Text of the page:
Inflexibility, in this case, refers to a scenario whereby the manager in the organization or a construction company is unable to change with the ongoing current affairs (McHugh, 2013). For instance, some organizations, many years ago were not willing to change their products processing activities by replacing the human labor with the advancing technology (McHugh, 2013). In our context, some people did not want to use the machine to make work easier during infrastructures constructions since their thought it would be expensive. In return, this act leads to the prosperity of other companies and left them behind (Oberg et al 2013). It is therefore recommended that the entire manager should work within their plans and be able to be flexible where necessary since the world keeps on changing, the market, and population growth as well change with time (Smyth, 2010). Working without planning in this case, might lead to poor productivity hence the construction project might not be able to be finished within the period required.
Most managers in the construction site do not know their workers very well. This challenge has been observed for years now. In return, workers feel despised and work at a very lower pace (McLaren, 2013). Moreover, the managers are also not able to know the capability of the employee on the ground, and when this happens, the company loses sight of the workers as well as the employer. If the growth rate is well controlled all the companies objectives will be met without any difficulties
Managers and the employees as well are responsible for the great achievement of the company's success. If the manager neglects his/ her role in the company very little production will be achieved, at the same time if the workers within the organization neglect their duties little production will be achieved (McHugh, 2013). Based on the problems addressed above, the continuous improvement method will asses them and develop the best option to handle the issues. For instance, in the case of cash flow, the construction company must mobilize enough resources that are best suits their budget and enough to pay all the salaries within the agreed time without any delay (Oberg et al 2013). The managers most also educate their employees to ensure that all the work required is done perfectly with the required knowledge and skills. Moreover, the manager should also find a way to maintain his/her relationship with the worker and appreciate their work by either through the provision of tokens or delegating their jobs to the subordinate staff.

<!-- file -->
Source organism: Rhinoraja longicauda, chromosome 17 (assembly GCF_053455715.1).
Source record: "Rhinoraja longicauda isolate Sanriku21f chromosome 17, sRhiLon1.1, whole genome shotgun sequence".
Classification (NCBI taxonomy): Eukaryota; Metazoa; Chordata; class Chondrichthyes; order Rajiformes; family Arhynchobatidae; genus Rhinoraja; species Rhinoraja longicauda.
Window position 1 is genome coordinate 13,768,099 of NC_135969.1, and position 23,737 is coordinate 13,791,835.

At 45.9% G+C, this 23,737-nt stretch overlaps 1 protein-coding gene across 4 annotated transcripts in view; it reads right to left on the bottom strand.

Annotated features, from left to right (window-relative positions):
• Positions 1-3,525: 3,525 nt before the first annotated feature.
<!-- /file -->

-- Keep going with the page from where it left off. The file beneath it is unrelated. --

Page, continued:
The managers should also do research before they create the appropriate plan that will enable them to meet the goals of the project. More so, realistic goals and a set of targets must be configured to ensure that all the activities and the work standards have been made Hutchinson & Finnemore, 2014). Training of the human resource managers will also be necessary to make sure that the all the workers have the skills and knowledge required before they attain the job positions (Oberg et al 2013). The innovative designer will also be needed in the organization to enable the company to come up with new ideas which are viable for the better progress of the project.
After the best solutions have been selected, the solution should be implemented. For our case, implementation of internal training (staff) training is necessary, innovation of new ideas, empowerment of worker, a delegation of work, replacement of time waster as well as lower productive people should be implemented. The manager should also develop excellent communication skills necessary for the easier information passage to the lower level. Assessment of tool and procumbent of the resources required for the project will be needed to ensure that all the machine, supportive tools, and other devices are in good condition.
A continuous improvement is a tool that is used by various companies across the globe for the identification of a problem within the organization, evaluation, and analysis, implementation of the best-selected solution and evaluation of the implemented solution. In the discussion above, the continuous improvement method is used to solve a problem that the engineering construction companies face. The analysis has also provided a case study that was a discussion in details about the challenges faced by the construction management. Therefore, it is significant to have continuous improvement in our engineering construction sites.
A Select Bibliography for Teaching Continuous Improvement**in this bibliography, the term continuous improvement is used to encompass the concepts of continuous quality improvement (CQI) and total quality management (TQM) Viz. in the Health Professions,1996, The Joint Commission Journal on Quality Improvement, vol. 22, no. 3, pp.234-236.
Datamonitor, M 2014, Construction & Engineering in Canada (Engineering and Construction), 1st ed. London: Datamonitor.
Hutchinson, A & Finnemore, 2014, Standardized process improvement for construction enterprises, Total Quality Management, vol. 10, no. 4-5, pp.576-583.
McHugh, M 2013, Managing strategic change in public sector organizations: a Swedish example. Strategic Change, vol. 5, no. 5, pp.247-261.
McLaren, S 2013, Leading opinion and managing change in complex organizations: Findings from the South Thames Evidence-based Practice project, Journal of Research in Nursing, vol. 7, no. 6, pp.444-458
Oberg, E., Jones, F., Horton, H., Ryffel, H., McCauley, C & Amiss, J 2013, Machinery's handbook. 1st ed, Prentice Hall: New York
Podesta, T 2012, Picturing the emerging engineering construction research agenda: reflections on the Managing Engineering Construction special issue, Construction Management and Economics, vol. 30, no.8, pp.700-702
Ross, W 2011, Continuous improvement. 1st ed, Management Books 2000 Ltd: Cirencester
Russell, J 2015, Evaluating impact: Evaluation and continual improvement for performance improvement practitioners by Ingrid Guerra-Lopez, Performance Improvement, vol. 48, vol. 7, pp.42-45
Smyth, H 2010, Construction industry performance improvement programmes: the UK case of demonstration projects in the ‘Continuous Improvement’ programme, Construction Management and Economics, vol. 28, no. 3, pp.255-270